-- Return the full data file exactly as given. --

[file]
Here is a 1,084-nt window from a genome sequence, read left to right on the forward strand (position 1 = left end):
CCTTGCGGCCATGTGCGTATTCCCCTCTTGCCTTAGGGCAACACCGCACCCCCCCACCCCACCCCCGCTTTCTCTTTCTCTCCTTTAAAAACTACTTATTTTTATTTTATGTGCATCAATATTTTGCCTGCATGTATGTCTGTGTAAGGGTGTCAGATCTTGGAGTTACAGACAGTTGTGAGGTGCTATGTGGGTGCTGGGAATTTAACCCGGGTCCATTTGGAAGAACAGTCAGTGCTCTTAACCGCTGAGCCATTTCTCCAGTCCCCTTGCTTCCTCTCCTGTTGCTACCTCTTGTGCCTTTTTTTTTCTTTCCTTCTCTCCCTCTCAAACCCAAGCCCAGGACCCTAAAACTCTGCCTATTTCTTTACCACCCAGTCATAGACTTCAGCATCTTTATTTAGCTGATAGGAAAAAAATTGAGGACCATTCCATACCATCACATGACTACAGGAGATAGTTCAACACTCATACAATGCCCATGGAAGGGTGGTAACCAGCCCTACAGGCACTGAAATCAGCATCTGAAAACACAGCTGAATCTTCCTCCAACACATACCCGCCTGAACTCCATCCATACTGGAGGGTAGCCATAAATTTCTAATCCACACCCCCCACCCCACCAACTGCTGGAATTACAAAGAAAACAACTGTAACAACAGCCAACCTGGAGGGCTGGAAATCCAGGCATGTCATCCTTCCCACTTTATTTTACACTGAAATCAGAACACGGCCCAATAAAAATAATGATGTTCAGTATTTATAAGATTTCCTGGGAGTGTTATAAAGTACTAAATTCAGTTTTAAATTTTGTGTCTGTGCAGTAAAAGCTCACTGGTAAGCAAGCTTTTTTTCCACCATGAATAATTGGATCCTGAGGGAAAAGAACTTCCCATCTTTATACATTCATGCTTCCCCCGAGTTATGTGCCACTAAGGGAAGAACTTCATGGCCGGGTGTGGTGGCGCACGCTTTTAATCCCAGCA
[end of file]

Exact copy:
Here is a 1,084-nt window from a genome sequence, read left to right on the forward strand (position 1 = left end):
CCTTGCGGCCATGTGCGTATTCCCCTCTTGCCTTAGGGCAACACCGCACCCCCCCACCCCACCCCCGCTTTCTCTTTCTCTCCTTTAAAAACTACTTATTTTTATTTTATGTGCATCAATATTTTGCCTGCATGTATGTCTGTGTAAGGGTGTCAGATCTTGGAGTTACAGACAGTTGTGAGGTGCTATGTGGGTGCTGGGAATTTAACCCGGGTCCATTTGGAAGAACAGTCAGTGCTCTTAACCGCTGAGCCATTTCTCCAGTCCCCTTGCTTCCTCTCCTGTTGCTACCTCTTGTGCCTTTTTTTTTCTTTCCTTCTCTCCCTCTCAAACCCAAGCCCAGGACCCTAAAACTCTGCCTATTTCTTTACCACCCAGTCATAGACTTCAGCATCTTTATTTAGCTGATAGGAAAAAAATTGAGGACCATTCCATACCATCACATGACTACAGGAGATAGTTCAACACTCATACAATGCCCATGGAAGGGTGGTAACCAGCCCTACAGGCACTGAAATCAGCATCTGAAAACACAGCTGAATCTTCCTCCAACACATACCCGCCTGAACTCCATCCATACTGGAGGGTAGCCATAAATTTCTAATCCACACCCCCCACCCCACCAACTGCTGGAATTACAAAGAAAACAACTGTAACAACAGCCAACCTGGAGGGCTGGAAATCCAGGCATGTCATCCTTCCCACTTTATTTTACACTGAAATCAGAACACGGCCCAATAAAAATAATGATGTTCAGTATTTATAAGATTTCCTGGGAGTGTTATAAAGTACTAAATTCAGTTTTAAATTTTGTGTCTGTGCAGTAAAAGCTCACTGGTAAGCAAGCTTTTTTTCCACCATGAATAATTGGATCCTGAGGGAAAAGAACTTCCCATCTTTATACATTCATGCTTCCCCCGAGTTATGTGCCACTAAGGGAAGAACTTCATGGCCGGGTGTGGTGGCGCACGCTTTTAATCCCAGCA